Confidence is rising that the worst bushfires in Tasmania in nearly half a century could be fatality free.
AAP reports police had held grave fears for up to 100 people but now say they have no concerns for any specific missing person.
Acting Commissioner Scott Tilyard said police were still to account for everyone but hopes were rising after searches of 850 sites.
"We have no missing persons reports in circumstances where we hold grave fears for the safety of any individual, which is a very positive position to be in," he told reporters on Wednesday.
"As time goes by that confidence gains but we're still yet to complete our searching process.
Tasmania is widely considered to have suffered its worst fires since 1967, when 62 lives and 2000 properties were lost.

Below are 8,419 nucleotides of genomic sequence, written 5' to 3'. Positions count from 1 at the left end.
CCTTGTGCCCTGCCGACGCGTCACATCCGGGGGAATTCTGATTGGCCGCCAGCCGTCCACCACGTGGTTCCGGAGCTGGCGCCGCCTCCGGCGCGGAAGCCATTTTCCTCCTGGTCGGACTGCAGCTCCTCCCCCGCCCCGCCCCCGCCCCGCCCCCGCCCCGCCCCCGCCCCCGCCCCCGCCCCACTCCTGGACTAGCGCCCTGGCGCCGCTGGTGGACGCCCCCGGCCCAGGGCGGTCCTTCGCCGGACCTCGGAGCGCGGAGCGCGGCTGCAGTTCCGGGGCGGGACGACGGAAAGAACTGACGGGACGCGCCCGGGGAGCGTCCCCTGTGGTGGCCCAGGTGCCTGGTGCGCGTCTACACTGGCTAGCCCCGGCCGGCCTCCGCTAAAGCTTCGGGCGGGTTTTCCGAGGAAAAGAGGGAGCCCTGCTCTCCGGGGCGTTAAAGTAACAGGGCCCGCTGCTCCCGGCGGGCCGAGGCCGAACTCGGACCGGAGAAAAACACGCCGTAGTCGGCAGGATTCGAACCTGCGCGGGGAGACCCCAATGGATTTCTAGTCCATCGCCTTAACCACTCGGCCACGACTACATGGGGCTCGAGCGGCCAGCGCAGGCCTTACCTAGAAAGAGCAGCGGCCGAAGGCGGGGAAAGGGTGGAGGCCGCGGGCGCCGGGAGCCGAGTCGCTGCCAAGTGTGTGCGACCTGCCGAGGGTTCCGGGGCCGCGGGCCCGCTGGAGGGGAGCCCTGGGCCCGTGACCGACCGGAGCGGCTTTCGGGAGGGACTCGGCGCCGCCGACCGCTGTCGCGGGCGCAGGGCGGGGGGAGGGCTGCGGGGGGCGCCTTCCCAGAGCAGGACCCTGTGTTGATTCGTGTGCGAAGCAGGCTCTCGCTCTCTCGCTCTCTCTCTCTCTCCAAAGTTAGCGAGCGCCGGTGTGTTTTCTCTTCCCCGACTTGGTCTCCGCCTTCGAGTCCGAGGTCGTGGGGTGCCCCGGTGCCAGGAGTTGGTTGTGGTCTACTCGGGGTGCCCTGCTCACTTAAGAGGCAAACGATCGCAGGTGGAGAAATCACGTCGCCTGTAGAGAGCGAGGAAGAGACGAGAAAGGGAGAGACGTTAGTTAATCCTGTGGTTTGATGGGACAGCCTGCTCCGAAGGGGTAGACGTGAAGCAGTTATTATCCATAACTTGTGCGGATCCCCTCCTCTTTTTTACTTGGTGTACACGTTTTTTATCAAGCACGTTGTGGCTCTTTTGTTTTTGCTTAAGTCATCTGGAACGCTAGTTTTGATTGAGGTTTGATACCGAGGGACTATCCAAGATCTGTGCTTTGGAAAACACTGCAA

The blazes which began last Thursday have destroyed 130 properties and burnt 110,000 hectares.
"We certainly were expecting that we might find deceased people given the ferocity of the fire, particularly as it moved through the peninsula last Friday," Mr Tilyard said.
"So the outcome has been better than what we anticipated."
There have also been few injuries, with only minor burns, scratches, bruises and smoke inhalation reported, much of it among firefighters.
Cool conditions in Tasmania had allowed authorities to downgrade most of the state's 30 bushfires by Wednesday evening.
Watch and act warnings are in place for the Tasman Peninsula, Montumana in the northwest and Curries River in the state's north with winds still causing problems.
Warmer temperatures and northwesterly winds on Thursday and Friday could increase the danger said Tasmania Fire Service's Deputy Chief Officer Gavin Freeman.
Meanwhile, frustrated residents of bushfire-ravaged Dunalley in southeast Tasmania could return to their properties as soon as Friday.